We’re getting ready to head into summer with many kids used to spending hours online due to distance learning. This new norm that kids have gotten used to could cause a struggle with screen time management. Here are a few quick ideas that will help your family create healthy screen time rules.
I attended a recent call with Comcast of Washington about their screen time controls in their xFi app. This post is sponsored by Comcast of Washington; all thoughts and opinions are my own.
One of our biggest parenting practices with our girls has been open communication. Our kids can be taught and communicating with them about concerns and reasons for decisions can go a long way towards getting them on board.
Yes, kids won’t like it. But if you can talk about what your screen time rules will be and listen to your kids’ thoughts on the rules, that can be a positive way of handling the discussion.
Perhaps your kids have certain times they prefer to be online and if you try to force their screen time only during certain hours, that might conflict with what they prefer. Talk with your kids and try to work as a family to decide what your screen time management plan should be.
Here are some possible discussion questions:
- How many hours of screen time do you think is fair?
- What are your favorite ways to use screens?
- When would you prefer to have screen time?
- Do you agree to complete your chores or else lose your screen time privilege?
- What activities would you enjoy doing instead of screen use?
Offering Alternative Activities
The final question above leads me into this tip: provide your kids with alternative activities. Talk with them about what they’d enjoy doing instead of screens. Another fun idea is to create a summer bucket list together as a family of things you want to do together.
Are you encouraging more outdoor time? Perhaps you can buy or make some outdoor backyard games for your kids to enjoy during the summer. Or perhaps your child likes to read, you could offer to buy or borrow a new book for them each week.
While we’ve been at home the last few months I’ve bought my girls some paint by number kits as well as a felting kit for Mia. My friend’s daughters have been into baking and cooking and they’re making meals together.
And if you’re looking for some fun ideas for kids while you’re still working, try out this boredom buster activity bingo.
After your family has worked out what is a healthy and fair amount of screen time use, set up schedules and limits — with your router if possible.
For Comcast internet users, you can easily download the xFi app and create profiles for each person in the house. Then you can assign devices to each person and set up a schedule that will pause or stop internet signals.
With the xFi app you can limit certain hours, pause internet usage on-demand, or even set up overall daily limits. And each device and profile can have unique schedules, perhaps you want your kids to be able to use their school Chromebook but not their Xbox. You can also schedule a dinner time hour and have the internet completely pause for the whole family.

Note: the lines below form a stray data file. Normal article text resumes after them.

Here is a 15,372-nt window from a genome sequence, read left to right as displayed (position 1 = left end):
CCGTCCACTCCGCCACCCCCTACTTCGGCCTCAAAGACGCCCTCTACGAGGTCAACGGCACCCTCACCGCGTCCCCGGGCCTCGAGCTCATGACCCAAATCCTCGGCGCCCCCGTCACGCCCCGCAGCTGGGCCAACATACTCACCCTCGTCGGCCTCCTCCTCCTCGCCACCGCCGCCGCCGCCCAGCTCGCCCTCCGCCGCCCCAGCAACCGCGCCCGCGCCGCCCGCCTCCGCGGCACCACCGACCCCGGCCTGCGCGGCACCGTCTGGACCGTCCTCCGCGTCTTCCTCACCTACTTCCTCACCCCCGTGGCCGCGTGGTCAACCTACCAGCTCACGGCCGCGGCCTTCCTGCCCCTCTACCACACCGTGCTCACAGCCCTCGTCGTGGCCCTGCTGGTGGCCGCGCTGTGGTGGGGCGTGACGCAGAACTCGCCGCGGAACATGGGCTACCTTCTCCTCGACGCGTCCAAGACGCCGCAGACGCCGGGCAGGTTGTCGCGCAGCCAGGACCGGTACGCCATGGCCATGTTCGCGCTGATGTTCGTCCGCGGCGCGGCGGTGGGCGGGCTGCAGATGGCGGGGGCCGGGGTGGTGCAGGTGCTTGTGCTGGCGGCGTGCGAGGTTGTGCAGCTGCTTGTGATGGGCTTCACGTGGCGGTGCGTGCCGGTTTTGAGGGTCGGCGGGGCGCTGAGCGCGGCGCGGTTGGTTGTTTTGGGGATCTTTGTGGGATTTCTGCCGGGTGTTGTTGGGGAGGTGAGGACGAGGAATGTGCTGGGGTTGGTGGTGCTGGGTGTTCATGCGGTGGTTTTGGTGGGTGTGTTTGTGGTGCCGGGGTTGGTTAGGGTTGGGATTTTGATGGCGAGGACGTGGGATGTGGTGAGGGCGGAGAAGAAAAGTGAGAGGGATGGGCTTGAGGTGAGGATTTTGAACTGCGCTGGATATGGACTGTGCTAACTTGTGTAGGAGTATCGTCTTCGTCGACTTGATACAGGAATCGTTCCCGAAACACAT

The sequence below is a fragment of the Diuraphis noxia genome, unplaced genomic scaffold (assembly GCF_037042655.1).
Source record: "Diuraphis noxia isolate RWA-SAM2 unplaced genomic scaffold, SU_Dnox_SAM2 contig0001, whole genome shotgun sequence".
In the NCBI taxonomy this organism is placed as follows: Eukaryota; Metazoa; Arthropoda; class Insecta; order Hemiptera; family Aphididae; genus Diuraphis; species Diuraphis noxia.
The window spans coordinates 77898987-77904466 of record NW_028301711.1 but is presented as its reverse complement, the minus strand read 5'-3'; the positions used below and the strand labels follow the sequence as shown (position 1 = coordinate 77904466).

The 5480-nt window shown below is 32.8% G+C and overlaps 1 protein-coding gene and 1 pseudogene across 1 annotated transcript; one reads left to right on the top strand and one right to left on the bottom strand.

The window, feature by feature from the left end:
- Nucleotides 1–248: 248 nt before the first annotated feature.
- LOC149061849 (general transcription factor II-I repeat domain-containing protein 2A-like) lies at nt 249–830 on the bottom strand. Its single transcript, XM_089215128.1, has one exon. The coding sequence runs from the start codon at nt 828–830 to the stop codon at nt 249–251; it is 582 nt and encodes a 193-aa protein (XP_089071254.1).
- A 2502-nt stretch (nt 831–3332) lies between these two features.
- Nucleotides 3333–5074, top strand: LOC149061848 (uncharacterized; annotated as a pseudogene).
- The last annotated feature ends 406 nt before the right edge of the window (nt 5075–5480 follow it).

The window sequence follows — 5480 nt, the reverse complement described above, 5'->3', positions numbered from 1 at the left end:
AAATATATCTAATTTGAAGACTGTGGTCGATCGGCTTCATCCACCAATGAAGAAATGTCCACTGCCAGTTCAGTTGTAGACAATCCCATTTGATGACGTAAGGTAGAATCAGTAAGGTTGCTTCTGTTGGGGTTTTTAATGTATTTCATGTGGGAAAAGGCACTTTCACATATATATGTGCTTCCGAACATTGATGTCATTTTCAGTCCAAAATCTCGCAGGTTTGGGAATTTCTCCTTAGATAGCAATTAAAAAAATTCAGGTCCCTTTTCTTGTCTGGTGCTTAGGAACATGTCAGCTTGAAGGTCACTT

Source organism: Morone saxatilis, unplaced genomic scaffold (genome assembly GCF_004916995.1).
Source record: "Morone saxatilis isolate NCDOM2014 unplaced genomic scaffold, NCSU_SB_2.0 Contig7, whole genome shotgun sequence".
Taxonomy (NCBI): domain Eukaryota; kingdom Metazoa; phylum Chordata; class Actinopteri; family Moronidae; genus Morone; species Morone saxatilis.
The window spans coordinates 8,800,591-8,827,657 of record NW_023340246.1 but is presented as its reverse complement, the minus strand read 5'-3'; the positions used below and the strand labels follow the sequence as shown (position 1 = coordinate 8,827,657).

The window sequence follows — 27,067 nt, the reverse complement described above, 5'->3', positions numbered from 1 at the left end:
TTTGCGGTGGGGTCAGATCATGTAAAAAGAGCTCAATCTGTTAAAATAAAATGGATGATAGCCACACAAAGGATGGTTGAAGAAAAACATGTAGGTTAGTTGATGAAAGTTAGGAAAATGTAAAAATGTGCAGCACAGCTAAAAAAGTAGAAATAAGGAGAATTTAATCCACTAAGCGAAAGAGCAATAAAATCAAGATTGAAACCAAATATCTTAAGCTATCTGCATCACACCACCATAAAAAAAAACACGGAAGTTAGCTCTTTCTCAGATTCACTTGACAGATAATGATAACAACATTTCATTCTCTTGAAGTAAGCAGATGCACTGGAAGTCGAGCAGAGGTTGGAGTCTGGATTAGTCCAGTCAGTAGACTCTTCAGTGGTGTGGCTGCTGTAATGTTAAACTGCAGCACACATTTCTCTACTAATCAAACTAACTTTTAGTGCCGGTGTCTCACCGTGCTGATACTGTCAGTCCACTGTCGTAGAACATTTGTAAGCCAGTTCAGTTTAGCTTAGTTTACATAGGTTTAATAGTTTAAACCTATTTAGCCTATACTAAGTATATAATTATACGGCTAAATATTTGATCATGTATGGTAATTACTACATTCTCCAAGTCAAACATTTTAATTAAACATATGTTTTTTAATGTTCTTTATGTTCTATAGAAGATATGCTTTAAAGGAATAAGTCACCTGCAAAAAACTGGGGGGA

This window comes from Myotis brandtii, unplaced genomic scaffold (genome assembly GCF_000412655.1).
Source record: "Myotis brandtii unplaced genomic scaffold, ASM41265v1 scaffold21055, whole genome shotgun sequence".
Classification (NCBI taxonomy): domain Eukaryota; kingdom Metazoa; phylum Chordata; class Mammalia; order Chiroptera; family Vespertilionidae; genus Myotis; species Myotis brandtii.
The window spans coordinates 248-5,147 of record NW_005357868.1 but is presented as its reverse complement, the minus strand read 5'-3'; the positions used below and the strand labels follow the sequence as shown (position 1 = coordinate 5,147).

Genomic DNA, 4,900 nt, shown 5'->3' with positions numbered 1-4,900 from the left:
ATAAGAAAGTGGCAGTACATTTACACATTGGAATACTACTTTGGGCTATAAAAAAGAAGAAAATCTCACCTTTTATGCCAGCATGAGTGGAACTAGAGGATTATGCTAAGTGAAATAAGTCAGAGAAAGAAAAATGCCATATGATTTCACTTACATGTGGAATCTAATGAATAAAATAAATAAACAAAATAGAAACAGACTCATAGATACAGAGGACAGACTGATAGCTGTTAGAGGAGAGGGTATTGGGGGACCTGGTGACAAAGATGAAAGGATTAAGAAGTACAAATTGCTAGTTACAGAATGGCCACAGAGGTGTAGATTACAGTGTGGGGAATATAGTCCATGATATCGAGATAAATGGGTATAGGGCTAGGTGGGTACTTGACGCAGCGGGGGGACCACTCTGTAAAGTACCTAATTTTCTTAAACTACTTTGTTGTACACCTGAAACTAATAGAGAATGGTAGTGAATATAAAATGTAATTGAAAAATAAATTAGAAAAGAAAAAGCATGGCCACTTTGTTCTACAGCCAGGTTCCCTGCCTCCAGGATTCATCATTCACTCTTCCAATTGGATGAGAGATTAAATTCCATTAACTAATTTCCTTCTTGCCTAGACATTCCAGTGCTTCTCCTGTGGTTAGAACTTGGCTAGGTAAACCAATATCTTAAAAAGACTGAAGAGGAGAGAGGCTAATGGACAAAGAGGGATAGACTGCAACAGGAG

We’re all busy beyond just parenting. When we’re working from home or working out of the home, these technology systems can help you put limits on your kids’ internet usage and free you up from constant monitoring.
I’ll mention that another perk of the Comcast xFi app is that they have built-in security blocks as well as an added parental control setting that helps regulate what content your kids are consuming online.
Modeling Good Screen Time Management
Another thing to keep in mind when you want to control your kids’ screen usage is to watch how you’re spending your free time. While we’re adults and should be held to different rules, kids don’t always understand that differentiation.
If you spend every free moment on your phone or watching TV, your kids will learn that that is an acceptable way to spend your free time. Try to encourage your family to find other ways to relax and connect with family and friends that don’t involve screens.
This summer we’re working on our backyard and building a patio seating area. As our girls have gotten older, we’ve found that it’s fun to just hang around each other outside and talk about various things that are on our minds. We’re hopeful that this new outdoor space will help pull us all away from our indoor screen temptations.
Keep Electronics in Public Spaces
While we have two teens who have their own phones, we’ve been pretty strict about keeping most electronics in public spaces. Our girls have not been allowed to have TVs or video games in their rooms. And our main family computer is on a desk in the family room.
By keeping screens out of the bedrooms we’ve hoped that it will help differentiate bedrooms as relaxing and safe spaces. It also helps us monitor what our girls are watching and doing while on the computer or watching TV and movies.
I will mention that we finally allowed Lizzy, who turned 16, to get a Chromebook of her own and she’s allowed to use that in her room to watch Netflix. However, I’ll point back to tip #1 and say that we have had many conversations with her about healthy screen use.
For our family, we’ve embraced technology being a part of our kids’ lives. Paul and I both work online and with computers all day, and so it seemed natural to bring screens into our girls’ lives. However, by using these tips and remembering that you can teach easier that you can control, we hope that our girls will be raised to enjoy and manage screen time safely.